An old friend came into the office today to show me the Tuesday Wall Street Journal (www.wallstreetjournal.com) article he had found about creative home selling. There were several examples of incentives offered by owners:
Austin, Texas - Buy the house, get a $50,000 Porsche Boxster for free! Of course the list price is two million....
Phoenix, Arizona - Buy the house, get a pool, patio and professional grill installed prior to closing. Don't want them? - take $100,000 off the price of 1.5 million. "The market is so bad, it's hard to get people to even take a look at the area right now."
LaHabra California - Buy the house, get free yardwork for 6 months, a washer/dryer, flatscreen tvs and all furnishings (maybe). "Saving people a little time is pretty attractive."
New York, New York - Buy the house (or condo), get 10 personal-training sessions, a $500 American Express gift card, or a romantic getaway to an inn upstate, or a free bike for a place near Prospect Park. "...we wanted to be attractive, special amd sexy."
Scottsdale, Arizona - Buy the house, and get free solar panels that will cut electric consumption by 60%. "We have seen a greater sensitivity to monthly payments...A big concession like a $20,000 discount is less impressive than these sorts of incentives."
Fort Lauderdale, Florida - Sell (as in real estate agent) the house, get an all-expense-paid-trip for two to France. Yes, 300-400 people then saw the house, but it only sold after the price dropped from $7.4M to $6.3 million.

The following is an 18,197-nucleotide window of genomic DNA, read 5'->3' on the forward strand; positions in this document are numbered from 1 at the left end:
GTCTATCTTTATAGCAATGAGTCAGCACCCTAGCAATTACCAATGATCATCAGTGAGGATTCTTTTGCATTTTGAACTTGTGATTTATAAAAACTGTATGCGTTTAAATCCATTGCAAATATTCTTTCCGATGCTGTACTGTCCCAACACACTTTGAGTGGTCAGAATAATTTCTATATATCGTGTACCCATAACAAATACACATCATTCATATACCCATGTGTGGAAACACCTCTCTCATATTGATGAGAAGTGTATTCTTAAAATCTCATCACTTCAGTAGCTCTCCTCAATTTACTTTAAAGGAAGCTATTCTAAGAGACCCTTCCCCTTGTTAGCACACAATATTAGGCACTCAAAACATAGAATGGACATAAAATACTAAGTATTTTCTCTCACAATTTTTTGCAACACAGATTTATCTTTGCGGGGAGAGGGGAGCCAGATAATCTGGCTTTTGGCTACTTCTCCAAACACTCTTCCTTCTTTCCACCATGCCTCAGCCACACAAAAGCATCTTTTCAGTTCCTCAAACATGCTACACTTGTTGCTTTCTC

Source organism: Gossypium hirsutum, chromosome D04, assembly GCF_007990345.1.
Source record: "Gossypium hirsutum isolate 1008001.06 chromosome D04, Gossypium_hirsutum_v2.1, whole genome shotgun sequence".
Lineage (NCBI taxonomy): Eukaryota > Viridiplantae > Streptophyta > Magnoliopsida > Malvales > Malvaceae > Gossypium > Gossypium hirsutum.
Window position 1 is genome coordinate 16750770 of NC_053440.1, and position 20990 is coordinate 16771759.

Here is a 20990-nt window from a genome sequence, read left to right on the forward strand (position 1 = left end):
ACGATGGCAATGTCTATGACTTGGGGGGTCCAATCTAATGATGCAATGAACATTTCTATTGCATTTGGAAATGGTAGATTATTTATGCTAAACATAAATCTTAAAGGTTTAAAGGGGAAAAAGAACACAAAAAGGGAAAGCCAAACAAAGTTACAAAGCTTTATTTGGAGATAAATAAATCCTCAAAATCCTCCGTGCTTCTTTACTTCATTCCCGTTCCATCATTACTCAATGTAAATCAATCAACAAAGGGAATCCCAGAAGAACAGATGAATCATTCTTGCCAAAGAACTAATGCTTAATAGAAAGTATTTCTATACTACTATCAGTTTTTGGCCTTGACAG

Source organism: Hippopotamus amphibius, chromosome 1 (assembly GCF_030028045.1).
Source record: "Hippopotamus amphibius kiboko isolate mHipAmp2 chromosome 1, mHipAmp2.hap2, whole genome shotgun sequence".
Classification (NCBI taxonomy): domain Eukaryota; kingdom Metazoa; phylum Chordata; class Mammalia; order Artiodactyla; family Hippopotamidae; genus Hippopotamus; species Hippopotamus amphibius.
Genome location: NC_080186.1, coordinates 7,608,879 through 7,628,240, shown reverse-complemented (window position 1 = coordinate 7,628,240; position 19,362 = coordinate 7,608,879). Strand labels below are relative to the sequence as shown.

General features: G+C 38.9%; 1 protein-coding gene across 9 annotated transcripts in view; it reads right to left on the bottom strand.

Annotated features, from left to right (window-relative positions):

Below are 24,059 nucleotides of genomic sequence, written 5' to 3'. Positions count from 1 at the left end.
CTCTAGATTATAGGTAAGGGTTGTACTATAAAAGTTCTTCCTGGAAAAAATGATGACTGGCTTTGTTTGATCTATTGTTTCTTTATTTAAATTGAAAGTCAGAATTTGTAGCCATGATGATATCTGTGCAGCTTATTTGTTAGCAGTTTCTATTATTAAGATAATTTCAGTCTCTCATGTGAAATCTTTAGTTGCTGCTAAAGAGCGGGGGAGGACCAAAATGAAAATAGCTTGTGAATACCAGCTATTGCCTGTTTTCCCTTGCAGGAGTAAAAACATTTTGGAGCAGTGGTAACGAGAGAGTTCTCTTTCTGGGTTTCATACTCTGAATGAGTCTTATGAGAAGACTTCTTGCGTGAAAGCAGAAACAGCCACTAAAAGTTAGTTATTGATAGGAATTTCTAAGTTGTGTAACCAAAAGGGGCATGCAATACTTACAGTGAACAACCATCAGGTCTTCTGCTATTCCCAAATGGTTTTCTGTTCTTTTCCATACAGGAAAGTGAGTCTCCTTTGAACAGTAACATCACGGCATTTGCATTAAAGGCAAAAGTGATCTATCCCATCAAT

The reason my old friend took the time to drop in at the office was because we had a similar adventure two years ago. In November of 2006 we put together a list of incentives to sell his home at 72 Jordan Street in Skaneateles. The list price was around $650,000 at the time, having started at $699,000. We added to that 20 antiques the owners had accumulated over the years, a John Deere tractor, huge European Christmas ornaments for the pine trees in front, and by far the most exciting part - two round trip first-class airline tickets to anywhere in the world.
We got noticed. Above the fold of the November 16th Post-Standard in brilliant color was the picture I'd taken of this beautiful home. The headline read: "Motivated sellers throw in more than the kitchen sink". I am quoted as saying, "We wanted to create some sort of buzz."
"Advertising like that you can't buy!" I heard everywhere I turned. The owner and I were invited on to a local radio show to talk about what we were doing and why. I got to plug my open house that I'd scheduled for that Sunday (by sheer coincidence - ha!)
But did we sell it? Yes, after we removed the incentives and lowered the price a bit more. The owners kept their John Deere and are enjoying their new home. But while it didn't work for us, I do believe that the effort and the creativity counted for something somewhere. If only in our strategizing and the attention we paid to the process. And who knows? Maybe the buyers heard about the house because of our efforts!